A couple of days ago, I had an epiphany. We are talking about God all wrong. I still find fascinating the question, “Why does the universe exist?” And a nice short answer to that question is: God. We could have different words for it. But any words or phrases are going to be disappointing. I even have a problem with “the reason for existence.” That implies something I don’t believe: that existence has a cause in the same way that, say, a forest fire has a cause. So I’m fine with God and I’m fine discussing God as him or her.
Where I part ways with the theists is in the conception of God. They all believe in a god with some form of consciousness. What’s more, most of them believe in a god that loves them. Now here I’m not talking about people who explicitly anthropomorphize God. This is understandable, but talking about such thinking is committing the straw man fallacy. Sadly, the vast majority of atheist argumentation is against this kind thinking. It seems to me a waste of time. So I will waste no more on it.
A more sophisticated argument is that God’s love can be seen in the gift of existence. I will admit, I kind of like this idea. Existence is a mixed bag, but even a “short, brutish, and nasty” existence is still an amazing thing. And to be given the opportunity to not just exist but to reflect on that opportunity does strike me as the greatest gift imaginable. (Admittedly, the problem here is with my imagination and not the greatness of possible gifts.)
But the problem with this notion is the idea of intention: that God created existence with me in mind. That strikes me as a height of hubris. And it is unscientific. We know, for example, that we share almost all the same genes with the other great apes. In the end, we aren’t that different from alligators and honey bees. And if you really want to push it, there is nothing that especially distinguishes us from swirling clouds of dust in distant galaxies.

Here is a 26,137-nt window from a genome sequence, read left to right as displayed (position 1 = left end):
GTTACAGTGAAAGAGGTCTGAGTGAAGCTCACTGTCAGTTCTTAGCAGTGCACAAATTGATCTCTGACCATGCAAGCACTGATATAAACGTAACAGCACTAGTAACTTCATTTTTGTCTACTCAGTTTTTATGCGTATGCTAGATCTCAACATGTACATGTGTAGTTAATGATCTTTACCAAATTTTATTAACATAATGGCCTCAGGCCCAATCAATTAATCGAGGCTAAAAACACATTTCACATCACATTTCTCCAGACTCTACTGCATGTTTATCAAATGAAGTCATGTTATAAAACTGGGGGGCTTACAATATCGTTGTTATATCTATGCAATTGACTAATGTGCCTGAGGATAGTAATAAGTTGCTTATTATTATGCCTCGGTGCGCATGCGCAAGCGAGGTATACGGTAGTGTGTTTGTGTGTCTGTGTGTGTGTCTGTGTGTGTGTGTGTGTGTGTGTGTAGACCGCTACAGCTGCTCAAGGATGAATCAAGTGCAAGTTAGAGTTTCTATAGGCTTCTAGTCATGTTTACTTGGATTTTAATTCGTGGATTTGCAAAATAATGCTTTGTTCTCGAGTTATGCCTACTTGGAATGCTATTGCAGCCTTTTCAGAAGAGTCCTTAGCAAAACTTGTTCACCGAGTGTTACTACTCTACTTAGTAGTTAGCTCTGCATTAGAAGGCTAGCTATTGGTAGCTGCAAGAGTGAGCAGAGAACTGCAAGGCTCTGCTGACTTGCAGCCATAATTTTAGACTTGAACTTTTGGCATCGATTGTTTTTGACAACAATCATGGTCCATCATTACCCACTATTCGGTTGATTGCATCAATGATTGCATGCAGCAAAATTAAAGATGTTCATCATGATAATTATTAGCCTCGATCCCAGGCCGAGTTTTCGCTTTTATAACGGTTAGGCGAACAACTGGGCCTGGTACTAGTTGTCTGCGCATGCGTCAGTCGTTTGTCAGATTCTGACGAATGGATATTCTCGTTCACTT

The only way any of this makes sense is for one to fall into solipsism. If I’m all that really exists then maybe God really does love me. But even that isn’t clear. And regardless, solipsism has always struck me as an intellectual trap. It’s akin to thinking that the creation myth is true and that God just planted all that evidence for natural selection just to throw us off base. It is entirely possible, but it is also an entirely useless way of looking at the world. The same logic could be used to never get out of bed or never again eat because nothing exists anyway.
So what I think is that what defines an atheist is not the status of his belief in God but rather the kind of god he believes in. I assume that all atheists accept that there must be some reason or mechanism for existence. Even Lawrence Krauss as an explanation, “Nothingness is unstable.” Personally, I find this definition of God far too concrete. But we would agree on the essence of God being some kind of intentionless process. So we have our gods, they just aren’t anything that would be recognized by theists. And, of course, our gods are totally open to change with new data in a way that theist gods are not.
This article is based upon my assumption that the only purpose for a god is to explain existence. Most theists don’t believe that. In fact, I dare so most theists don’t even think about the existential question. But other than that question, I don’t see anything. Science is capable of explaining everything else.